From Trinity and Revelation
Both common sense and Christian tradition have always believed that the “traces” of God are to be found in the world God created. This intuition can even be placed in a wider framework in the history of religions and of cultures: “The idea that a transcendent reality can be known or at least intimated through the mundane has a long history and is not a specifically religious idea.” (Alister McGrath) To say that common sense and Christian intuition have posited the existence of God on the basis of the created order is not to say that the expressed doctrine of natural theology has always been a pedigree of Christian theology. Indeed, “natural theology – as this notion would now be understood – is a recent invention.” (Alister McGrath)
When compared to typical systematic presentations, it may seem odd for talk about natural revelation and natural theology to come so late, almost at the end of the discussion of the doctrine of revelation. Isn’t it the norm to divide the doctrine of revelation into two parts – general and special revelation – and then to speak of the former first? While that approach is possible and in many ways useful, the reason for the current choice of order has to do with the marginalized – almost exclusively preparatory – role assigned to natural theology in modern theology. Indeed, there are theological traditions such as neo-orthodoxy in which natural theology has a hard time getting a word into the dogmatic discussion, apart from when it’s critiqued. The thesis of this discussion argues for both the possibility and the need for a robust Christian natural theology and that, whatever preparatory role (in relation to special revelation) it may play, natural theology is an essential part of the polymorphous doctrine of revelation. Indeed, it will be argued that natural theology is not “natural” in the sense that it wouldn’t be part of the divine revelation. Similar to the doctrine of revelation in general, which is thoroughly and robustly trinitarian, the discussion of natural theology in this project concerns itself with “the dynamics of a trinitarian natural theology.” (Alister McGrath)
Important here is how one understands the category of “nature.” Whereas for common sense “nature” seems to be a self-evident concept, it is not necessarily so when subjected to scrutiny. It is socially constructed. However, this does not make impossible the theological evaluation of nature – not at all. The acknowledgement of the socially constructed idea of “nature” rather opens the door for a robustly Christian understanding of nature. For Christian theology, nature is “creation.” All Christian talk about natural theology rejects the idea of the autonomy of nature, either as in creation or as in human nature. For Christian theology, all nature is contingent and derives from God. Hence also, all natural knowledge and natural theology are based on God, and God alone.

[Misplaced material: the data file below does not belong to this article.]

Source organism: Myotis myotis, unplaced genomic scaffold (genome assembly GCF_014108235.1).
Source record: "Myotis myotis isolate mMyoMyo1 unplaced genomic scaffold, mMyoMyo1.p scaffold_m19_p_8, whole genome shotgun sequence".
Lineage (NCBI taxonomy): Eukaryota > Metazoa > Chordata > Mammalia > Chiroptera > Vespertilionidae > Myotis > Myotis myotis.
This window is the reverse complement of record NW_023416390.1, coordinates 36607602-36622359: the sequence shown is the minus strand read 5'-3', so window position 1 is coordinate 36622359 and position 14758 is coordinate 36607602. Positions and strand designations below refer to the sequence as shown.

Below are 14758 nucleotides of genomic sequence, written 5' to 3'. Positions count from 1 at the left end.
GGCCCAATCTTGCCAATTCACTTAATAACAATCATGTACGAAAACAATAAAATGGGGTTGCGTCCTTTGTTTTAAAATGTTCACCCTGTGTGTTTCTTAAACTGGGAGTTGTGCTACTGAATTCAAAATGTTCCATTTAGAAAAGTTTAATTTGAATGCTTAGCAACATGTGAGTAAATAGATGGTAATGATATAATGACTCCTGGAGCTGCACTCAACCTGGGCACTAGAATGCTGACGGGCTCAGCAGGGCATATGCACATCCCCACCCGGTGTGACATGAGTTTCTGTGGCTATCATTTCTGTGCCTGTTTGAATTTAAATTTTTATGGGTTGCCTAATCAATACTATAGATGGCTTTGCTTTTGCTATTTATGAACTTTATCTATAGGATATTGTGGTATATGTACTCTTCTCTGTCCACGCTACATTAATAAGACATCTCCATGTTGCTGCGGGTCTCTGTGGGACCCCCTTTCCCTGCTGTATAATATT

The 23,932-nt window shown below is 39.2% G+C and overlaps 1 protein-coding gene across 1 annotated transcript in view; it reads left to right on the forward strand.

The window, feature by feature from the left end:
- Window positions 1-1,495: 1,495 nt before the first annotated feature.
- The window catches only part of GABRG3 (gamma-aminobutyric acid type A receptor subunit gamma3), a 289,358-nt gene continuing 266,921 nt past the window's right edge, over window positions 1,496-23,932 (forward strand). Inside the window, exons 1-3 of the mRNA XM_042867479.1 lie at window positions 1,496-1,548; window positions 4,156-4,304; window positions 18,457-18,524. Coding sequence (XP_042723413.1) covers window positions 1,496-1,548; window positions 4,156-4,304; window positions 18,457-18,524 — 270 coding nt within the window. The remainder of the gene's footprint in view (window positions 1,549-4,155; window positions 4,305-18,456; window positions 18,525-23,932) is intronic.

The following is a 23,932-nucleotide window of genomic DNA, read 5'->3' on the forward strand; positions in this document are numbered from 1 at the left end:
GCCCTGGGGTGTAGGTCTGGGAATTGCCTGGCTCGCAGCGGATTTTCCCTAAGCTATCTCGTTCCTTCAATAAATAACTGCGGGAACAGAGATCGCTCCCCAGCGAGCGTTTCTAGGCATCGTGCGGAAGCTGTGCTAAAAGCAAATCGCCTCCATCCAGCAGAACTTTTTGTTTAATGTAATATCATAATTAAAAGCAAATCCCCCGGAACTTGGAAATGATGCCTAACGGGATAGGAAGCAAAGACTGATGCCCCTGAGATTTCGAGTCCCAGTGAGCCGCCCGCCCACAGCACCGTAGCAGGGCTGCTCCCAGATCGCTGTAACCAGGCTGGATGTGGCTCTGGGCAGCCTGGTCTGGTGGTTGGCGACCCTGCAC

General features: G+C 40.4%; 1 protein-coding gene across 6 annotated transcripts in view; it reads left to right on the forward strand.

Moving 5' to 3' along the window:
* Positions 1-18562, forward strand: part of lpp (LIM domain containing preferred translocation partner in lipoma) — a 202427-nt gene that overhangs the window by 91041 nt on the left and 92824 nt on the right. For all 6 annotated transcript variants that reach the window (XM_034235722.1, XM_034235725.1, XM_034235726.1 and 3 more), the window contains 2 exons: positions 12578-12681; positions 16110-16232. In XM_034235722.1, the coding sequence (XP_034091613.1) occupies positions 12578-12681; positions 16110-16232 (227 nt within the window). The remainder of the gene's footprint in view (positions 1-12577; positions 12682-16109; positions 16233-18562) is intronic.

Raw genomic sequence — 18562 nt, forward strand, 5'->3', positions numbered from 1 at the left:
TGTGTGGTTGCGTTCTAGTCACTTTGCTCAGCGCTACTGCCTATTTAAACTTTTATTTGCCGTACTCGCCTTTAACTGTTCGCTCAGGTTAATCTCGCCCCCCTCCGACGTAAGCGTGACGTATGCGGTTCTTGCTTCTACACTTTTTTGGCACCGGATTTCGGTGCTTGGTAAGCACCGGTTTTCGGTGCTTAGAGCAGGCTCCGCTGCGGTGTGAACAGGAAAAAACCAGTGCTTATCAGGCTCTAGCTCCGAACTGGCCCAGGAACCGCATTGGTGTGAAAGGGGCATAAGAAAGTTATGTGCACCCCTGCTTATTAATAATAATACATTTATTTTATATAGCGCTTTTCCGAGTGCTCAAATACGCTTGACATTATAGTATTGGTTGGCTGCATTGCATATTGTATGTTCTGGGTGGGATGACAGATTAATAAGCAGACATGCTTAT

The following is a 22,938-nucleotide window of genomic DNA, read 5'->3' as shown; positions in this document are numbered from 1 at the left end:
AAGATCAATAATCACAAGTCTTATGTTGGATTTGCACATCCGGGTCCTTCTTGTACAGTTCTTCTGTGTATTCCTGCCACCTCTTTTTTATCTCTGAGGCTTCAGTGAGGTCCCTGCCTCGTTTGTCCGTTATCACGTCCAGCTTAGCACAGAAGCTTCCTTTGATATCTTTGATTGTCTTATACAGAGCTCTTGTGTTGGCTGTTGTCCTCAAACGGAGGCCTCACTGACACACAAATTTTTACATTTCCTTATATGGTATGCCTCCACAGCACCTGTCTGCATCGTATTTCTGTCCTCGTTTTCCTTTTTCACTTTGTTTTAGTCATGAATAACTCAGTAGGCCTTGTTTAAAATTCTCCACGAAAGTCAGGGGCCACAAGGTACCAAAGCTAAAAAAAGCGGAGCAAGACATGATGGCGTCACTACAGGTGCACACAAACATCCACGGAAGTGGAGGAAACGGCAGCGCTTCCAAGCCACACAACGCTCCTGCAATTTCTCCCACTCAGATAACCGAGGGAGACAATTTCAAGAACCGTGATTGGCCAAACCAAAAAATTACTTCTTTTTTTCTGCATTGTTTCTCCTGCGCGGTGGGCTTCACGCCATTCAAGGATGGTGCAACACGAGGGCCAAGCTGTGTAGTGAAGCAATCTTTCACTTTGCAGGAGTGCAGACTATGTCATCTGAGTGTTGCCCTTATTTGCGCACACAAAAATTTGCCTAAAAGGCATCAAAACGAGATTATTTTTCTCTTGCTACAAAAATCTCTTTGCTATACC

Until the beginning of the twentieth century, the “natural” knowledge of God by human beings created in the image of God was not contested. Biblical passages such as Psalm 19, Romans 1:19-21, and Acts 17:16-34, among others, seemed to affirm it unequivocally. Said Athanasius: “For by means of the creation itself, the Word reveals God the Creator; and by means of the world does he declare the Lord the maker of the world; and by means of the formation of man the artificer who formed him.” In Aquinas’s theology, natural knowledge of God was, of course, an important theme, as it was in Calvin’s. Even Luther, who was also critical of perversions of natural knowledge of God prior to revelation in Christ, took the natural knowledge of God for granted, even among the idolaters. The Swedish botanist Carl von Linné of the eighteenth century saw clearly the vestiges of God. English natural theology came to its zenith in William Paley’s Natural Theology; or, Evidences of the Existence and Attributes of the Deity in the beginning of the nineteenth century (1802).
In contemporary theology, Dei Verbum‘s formulation expresses well this confidence in wider Christian tradition: “God, who through the Word creates all things (see John 1:3) and keeps them in existence, gives men an enduring witness to himself in created realities, (see Romans 1:19-20).” Whereas criticism of the idea of natural theology began from the time of Friedrich Schleiermacher, before Karl Barth the natural knowledge of God was not contested. Even Barth, of course, did not categorically contest the notion of some kind of natural knowledge of God; he just did not take it for a revelation and, rather than making it an asset, considered it a major obstacle to the saving knowledge of God.